Year End Financial Planning
financial decisions are made with the benefit of time, thoughtful
consideration and trusted professional advice. As tax time once
again approaches, there are many things you can do to give you the
flexibility to make the best long term financial decisions and
prepare to minimize expenses, taxes and the headache of organizing
your finances at the last minute.
Organize Your Tax Records Early
In preparing for this year’s tax filing you should begin to
organize tax records including year end investment statements,
capital gains and losses from asset sales, transaction records
from real estate transactions, interest and dividend records for
the year (1099s), payroll and withholding statements (W-2s),
records corresponding with deductible expenses such as property
taxes and insurance, business income and expense records, etc.
Review Your Insurance Coverages
At least once each year you should gather your insurance records
together and review the adequacy of your coverages. Be sure to
evaluate all coverages including life insurance, disability
insurance, homeowners insurance, auto insurance, liability
insurance, renters insurance, etc.
Store Your Documents
All your difficult to replace legal and financial documents should
be stored in a safe and fireproof location. Consider renting a
safe-deposit box at your local bank or credit union, or purchase a
fireproof lockbox from your local office supplies outlet.
Documents you should store include wills, trusts, powers of
attorney, titles of ownership (your home, cars, etc.), Social
Security cards, birth certificates, photographic negatives, list
of personal possessions, etc.
Review Your Estate Plans
Does your will still fairly reflect your personal wishes for the
distribution of your assets? Have the personal or financial
circumstances or your beneficiaries significantly changed over the
past year? Have you considered a gifting program to move assets
from your estate to those you wish to enrich? Have you reviewed
your estate plan in light of changing estate tax laws or changes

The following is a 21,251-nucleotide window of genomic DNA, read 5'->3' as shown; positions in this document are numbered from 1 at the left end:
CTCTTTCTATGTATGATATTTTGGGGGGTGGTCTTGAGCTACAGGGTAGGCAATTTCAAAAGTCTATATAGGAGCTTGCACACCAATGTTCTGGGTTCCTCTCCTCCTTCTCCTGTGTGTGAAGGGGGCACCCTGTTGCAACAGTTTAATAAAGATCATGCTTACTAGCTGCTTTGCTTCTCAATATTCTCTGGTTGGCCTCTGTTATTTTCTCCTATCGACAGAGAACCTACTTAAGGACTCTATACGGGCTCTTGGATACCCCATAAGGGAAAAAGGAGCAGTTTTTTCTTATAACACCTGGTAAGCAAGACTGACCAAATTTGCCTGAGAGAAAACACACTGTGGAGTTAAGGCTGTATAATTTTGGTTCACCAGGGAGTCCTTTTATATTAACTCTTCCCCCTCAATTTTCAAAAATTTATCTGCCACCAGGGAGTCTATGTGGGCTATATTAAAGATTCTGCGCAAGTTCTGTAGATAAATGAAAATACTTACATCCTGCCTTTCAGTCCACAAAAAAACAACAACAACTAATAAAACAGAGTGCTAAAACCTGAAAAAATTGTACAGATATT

in your personal financial position?
Prepare to Minimize Your Income Tax Liability
Consider estimating your federal and state income tax liabilities
periodically to ensure proper withholding levels and quarterly
estimated tax payments. This will prove especially important if
you sell significant assets during the year or experience large
swings in your income level. Consider maximizing your deductible
expenses and savings such as qualified retirement plans,
charitable giving, deductible expenses, etc. Be careful to meet
all IRS dates and deadlines for withholdings and filings.
Review and Improve Your Balance Sheet
Consider increasing your long-term saving and decreasing your
debt. If you are not maximizing your tax-deductible employer
sponsored retirement plans and your individual tax-advantaged
saving plans you should evaluate your monthly cash flows with a
focus on increasing your monthly saving. The other side of your
balance sheet, the liabilities side, is equally important in
maintaining a healthy personal financial position. Every effort
should be made to completely eliminate the need for short-term
debt (credit cards and debit balances) and to efficiently manager
your long-term debt (mortgages).
Simplify Your Financial Holdings
Simplifying your financial holdings can eliminate much of the
drudgery of financial record keeping. If you have credit cards you
do not use, cancel them and eliminate the extra statements.
Consider consolidating your credit lines to the greatest extent
possible. Review your investment holdings for non-performing
assets or redundant accounts and consolidate your investments.
Although you may be able to
think of more exciting ways to spend your time, organizing your
financial records and planning your financial future will pay huge
dividends in the long run. Do what you can on your own and seek
professional advice from a trusted advisor where additional work
needs to be done.
Material discussed is meant for
general illustration and/or informational purposes only and it is
not to be construed as tax, legal, or investment advice.
Although the information has been gathered from sources believed
to be reliable, please note that individual situations can vary
therefore, the information should be relied upon when coordinated
with individual professional advice.